What is the Frequent Use Factor?
What is it?
The frequent use factor is a down rating of the loading capacity that is applied to truss used in the entertainment industry for damage and general wear and tear resulting from its day to day use.
All those times you are throwing a truss module on the back of a van to load it and dragging it back off the van whilst unloading it with the owner looking on in horror as his shiny new aluminium truss is getting scratched and battered is doing the product structural harm. All those scratches and dings are removing material from the truss. Less material means less strength, so think about it the next time you are handling those pieces of truss.
BS and DIN Standards
A frequent use factor was originally bought in with the British Standard, BS 7905-2:2000 Lifting equipment for performance, broadcast and similar applications – Part 2: Specification for the design and manufacture of aluminium and steel trusses and towers, and reduces the calculated loading by 15%. At the time, this was reflected in the Truss Load Charts issued by all UK manufacturers conforming to this British Standard. However, as time went on, and more truss manufacturers appeared on mainland Europe these manufactures opted to conform to German DIN standards. These standards do NOT have a reduction factor for frequent use in them as they were primarily aimed at structural products within the construction industry. As a result, the manufactures could display loading data that seemed higher and better for similar sized products. The fact is that on equal terms their truss is not stronger.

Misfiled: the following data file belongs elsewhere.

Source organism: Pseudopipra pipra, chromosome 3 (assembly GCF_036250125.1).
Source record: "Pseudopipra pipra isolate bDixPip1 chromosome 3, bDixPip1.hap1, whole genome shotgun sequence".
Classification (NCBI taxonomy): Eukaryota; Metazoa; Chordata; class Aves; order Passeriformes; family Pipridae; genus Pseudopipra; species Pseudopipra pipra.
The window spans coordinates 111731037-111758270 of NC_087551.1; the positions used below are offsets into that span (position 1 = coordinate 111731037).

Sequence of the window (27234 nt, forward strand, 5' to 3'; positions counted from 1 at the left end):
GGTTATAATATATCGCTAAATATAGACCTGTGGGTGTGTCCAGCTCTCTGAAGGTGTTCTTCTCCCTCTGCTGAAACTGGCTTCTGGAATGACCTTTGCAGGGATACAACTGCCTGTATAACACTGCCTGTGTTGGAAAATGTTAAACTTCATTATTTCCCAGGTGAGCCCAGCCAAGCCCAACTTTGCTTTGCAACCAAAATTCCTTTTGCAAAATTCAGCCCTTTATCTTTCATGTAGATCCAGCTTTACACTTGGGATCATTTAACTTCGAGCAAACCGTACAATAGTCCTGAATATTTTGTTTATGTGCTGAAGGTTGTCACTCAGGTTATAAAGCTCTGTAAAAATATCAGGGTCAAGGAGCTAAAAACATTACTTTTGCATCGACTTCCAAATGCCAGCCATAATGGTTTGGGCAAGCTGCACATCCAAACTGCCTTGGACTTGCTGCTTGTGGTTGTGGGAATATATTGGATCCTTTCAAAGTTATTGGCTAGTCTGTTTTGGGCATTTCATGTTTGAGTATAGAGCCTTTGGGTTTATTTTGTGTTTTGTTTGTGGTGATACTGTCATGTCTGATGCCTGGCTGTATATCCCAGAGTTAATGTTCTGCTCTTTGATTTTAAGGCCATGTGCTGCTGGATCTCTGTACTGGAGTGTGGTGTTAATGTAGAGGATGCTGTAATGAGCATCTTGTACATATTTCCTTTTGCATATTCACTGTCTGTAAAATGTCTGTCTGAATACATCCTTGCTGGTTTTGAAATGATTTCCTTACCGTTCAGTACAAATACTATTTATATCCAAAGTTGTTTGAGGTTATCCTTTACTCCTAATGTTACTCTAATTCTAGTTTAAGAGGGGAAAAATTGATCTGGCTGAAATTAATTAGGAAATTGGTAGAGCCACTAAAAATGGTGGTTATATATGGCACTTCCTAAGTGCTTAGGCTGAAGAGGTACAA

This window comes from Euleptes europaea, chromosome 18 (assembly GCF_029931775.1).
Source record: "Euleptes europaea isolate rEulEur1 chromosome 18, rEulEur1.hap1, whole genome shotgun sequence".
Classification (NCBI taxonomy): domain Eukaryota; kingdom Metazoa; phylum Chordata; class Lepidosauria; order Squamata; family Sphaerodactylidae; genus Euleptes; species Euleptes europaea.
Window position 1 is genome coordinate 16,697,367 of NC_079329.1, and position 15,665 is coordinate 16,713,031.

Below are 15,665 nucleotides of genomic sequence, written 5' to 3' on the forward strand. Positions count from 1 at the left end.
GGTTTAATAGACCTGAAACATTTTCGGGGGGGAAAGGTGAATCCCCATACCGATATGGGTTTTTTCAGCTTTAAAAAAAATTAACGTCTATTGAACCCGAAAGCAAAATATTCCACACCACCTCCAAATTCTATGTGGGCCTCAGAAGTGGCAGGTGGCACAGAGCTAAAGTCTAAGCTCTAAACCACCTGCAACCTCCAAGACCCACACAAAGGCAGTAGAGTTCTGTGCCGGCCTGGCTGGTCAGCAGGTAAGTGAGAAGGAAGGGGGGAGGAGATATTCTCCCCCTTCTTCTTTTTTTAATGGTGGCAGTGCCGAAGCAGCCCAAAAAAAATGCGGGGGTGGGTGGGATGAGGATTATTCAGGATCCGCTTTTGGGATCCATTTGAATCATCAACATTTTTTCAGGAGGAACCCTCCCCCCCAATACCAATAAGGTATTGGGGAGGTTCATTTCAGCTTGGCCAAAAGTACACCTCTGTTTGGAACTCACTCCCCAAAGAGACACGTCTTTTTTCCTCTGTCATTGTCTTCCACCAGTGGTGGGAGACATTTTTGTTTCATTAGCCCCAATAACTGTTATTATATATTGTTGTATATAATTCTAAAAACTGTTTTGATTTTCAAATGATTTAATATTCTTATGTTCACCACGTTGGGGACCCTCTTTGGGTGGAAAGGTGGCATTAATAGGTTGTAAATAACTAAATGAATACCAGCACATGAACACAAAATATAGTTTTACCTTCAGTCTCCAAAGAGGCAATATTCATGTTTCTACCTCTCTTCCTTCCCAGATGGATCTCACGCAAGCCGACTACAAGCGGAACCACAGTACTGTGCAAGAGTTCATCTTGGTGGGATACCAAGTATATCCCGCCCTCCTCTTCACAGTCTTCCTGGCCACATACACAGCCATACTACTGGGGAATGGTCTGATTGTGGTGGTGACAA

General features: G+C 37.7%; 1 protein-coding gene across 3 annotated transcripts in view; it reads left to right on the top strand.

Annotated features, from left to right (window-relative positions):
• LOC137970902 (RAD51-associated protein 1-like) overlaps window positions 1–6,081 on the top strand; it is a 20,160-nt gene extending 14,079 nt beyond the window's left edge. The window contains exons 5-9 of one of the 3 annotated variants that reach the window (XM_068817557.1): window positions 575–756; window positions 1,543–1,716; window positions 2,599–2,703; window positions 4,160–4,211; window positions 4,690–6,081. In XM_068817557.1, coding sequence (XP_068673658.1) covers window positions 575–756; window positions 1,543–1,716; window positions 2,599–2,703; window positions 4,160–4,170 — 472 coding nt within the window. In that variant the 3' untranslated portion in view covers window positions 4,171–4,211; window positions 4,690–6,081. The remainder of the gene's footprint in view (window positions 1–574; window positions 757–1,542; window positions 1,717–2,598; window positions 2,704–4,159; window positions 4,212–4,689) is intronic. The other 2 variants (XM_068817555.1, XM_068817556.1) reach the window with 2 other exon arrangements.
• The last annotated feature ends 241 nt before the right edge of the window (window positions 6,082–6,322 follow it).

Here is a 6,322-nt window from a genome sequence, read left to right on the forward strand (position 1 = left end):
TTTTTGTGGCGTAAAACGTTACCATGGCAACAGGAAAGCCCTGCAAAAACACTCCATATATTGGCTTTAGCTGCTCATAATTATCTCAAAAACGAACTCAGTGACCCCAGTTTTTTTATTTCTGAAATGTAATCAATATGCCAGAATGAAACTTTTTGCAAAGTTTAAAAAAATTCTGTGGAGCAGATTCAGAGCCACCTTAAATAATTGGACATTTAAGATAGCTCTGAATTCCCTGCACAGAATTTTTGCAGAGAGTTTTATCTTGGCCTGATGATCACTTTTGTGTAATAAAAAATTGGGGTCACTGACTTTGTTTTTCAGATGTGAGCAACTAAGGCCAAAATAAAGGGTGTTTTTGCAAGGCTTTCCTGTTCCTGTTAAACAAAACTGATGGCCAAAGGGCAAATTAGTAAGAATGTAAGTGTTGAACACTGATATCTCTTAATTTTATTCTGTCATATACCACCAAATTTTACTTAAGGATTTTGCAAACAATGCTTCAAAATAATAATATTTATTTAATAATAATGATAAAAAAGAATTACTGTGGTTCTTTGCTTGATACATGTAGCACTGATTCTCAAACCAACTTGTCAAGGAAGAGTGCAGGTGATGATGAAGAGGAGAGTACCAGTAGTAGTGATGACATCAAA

Over recent years some discrepancies between national standards have been harmonised and with the advent of the new EN standard for manufacturing steel and aluminium trusses in the entertainment industry this 15% reduction as a frequent use factor has been included. Now all truss manufacturer’s adhering to this new EN standard should include this factor if they foresee that their product is to be used frequently. Otherwise the onus could well be on manufacturers to prove their product is used without incurring day to day damage.
It should be noted, and has already been discussed in a previous post regarding truss inspection criteria [LINK], that without this frequent use factor included in the published load capacity then it is impossible for any manufacture to publish pass / fail guidelines for inspecting their product as any damage would potentially take the product outside the manufacturers specification, according to their structural report.
For your own peace of mind check the load data for your truss includes a frequent use factor in the calculations or structural report.